Chapter 6 introduces inference in the setting of categorical data. We use these methods to answer questions like the following:
- What proportion of the American public approves of the job the Supreme Court is doing?
- The Pew Research Center conducted a poll about support for the 2010 health care law, and they used two forms of the survey question. Each respondent was randomly given one of the two questions. What is the difference in the support for respondents under the two question orderings?
We will find that the methods we learned in previous chapters are very useful in these settings. For example, sample proportions are well characterized by a nearly normal distribution when certain conditions are satisfied, making it possible to employ the usual confidence interval and hypothesis testing tools. In other instances, such as those with contingency tables or when sample size conditions are not met, we will use a different distribution, though the core ideas remain the same.
- 6.1: Inference for a Single Proportion
- A sample proportion can be described as a sample mean.
- 6.2: Difference of Two Proportions
- We would like to make conclusions about the difference in two population proportions: p1−p2. We consider three examples. In the first, we compare the approval of the 2010 healthcare law under two different question phrasings. In the second application, a company weighs whether they should switch to a higher quality parts manufacturer.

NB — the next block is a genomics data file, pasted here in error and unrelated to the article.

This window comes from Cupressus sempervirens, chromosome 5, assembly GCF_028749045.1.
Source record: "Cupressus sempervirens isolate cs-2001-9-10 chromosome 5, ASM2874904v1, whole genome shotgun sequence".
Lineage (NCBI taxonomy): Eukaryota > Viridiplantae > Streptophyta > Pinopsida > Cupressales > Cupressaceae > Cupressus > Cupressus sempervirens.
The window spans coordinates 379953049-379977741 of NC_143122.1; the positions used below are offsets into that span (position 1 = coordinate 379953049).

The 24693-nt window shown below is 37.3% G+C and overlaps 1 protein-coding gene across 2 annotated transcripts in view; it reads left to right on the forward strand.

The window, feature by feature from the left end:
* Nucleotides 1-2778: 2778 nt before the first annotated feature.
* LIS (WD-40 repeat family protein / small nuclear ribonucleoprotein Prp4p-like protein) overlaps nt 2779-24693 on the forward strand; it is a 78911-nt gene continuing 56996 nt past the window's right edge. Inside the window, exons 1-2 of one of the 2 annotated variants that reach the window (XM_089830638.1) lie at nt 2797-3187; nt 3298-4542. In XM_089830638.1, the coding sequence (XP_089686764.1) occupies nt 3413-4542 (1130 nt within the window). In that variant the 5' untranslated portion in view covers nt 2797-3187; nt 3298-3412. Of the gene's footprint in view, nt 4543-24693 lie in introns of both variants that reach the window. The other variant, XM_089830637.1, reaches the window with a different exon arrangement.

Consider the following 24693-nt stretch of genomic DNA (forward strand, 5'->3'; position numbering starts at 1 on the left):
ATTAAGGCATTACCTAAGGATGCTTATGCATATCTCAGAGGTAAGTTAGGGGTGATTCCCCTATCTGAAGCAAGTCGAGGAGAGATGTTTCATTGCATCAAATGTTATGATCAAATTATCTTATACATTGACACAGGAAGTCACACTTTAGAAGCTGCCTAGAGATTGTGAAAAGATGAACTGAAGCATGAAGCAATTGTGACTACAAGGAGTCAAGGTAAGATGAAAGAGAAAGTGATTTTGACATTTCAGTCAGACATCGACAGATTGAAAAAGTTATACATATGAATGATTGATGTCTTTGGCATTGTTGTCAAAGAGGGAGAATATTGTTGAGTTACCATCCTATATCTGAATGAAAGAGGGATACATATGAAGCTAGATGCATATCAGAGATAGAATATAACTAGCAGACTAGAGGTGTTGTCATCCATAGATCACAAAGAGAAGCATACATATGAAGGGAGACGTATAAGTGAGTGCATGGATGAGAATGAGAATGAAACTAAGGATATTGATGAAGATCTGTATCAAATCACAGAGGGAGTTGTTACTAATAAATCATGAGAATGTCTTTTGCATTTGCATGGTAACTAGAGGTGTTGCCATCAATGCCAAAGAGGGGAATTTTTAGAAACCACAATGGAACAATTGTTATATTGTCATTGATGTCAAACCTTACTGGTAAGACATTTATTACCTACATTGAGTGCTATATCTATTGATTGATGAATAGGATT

- 6.3: Testing for Goodness of Fit using Chi-Square (Special Topic)
- The chi-square distribution is sometimes used to characterize data sets and statistics that are always positive and typically right skewed. Recall the normal distribution had two parameters - mean and standard deviation - that could be used to describe its exact characteristics. The chi-square distribution has just one parameter called degrees of freedom (df), which inuences the shape, center, and spread of the distribution.
- 6.5: Small Sample Hypothesis Testing for a Proportion (Special Topic)
- In this section we develop inferential methods for a single proportion that are appropriate when the sample size is too small to apply the normal models. Just like the methods related to the t distribution, these methods can also be applied to large samples.
- 6.7: Exercises
- Exercises for Chapter 6 of the "OpenIntro Statistics" textmap by Diez, Barr and Çetinkaya-Rundel.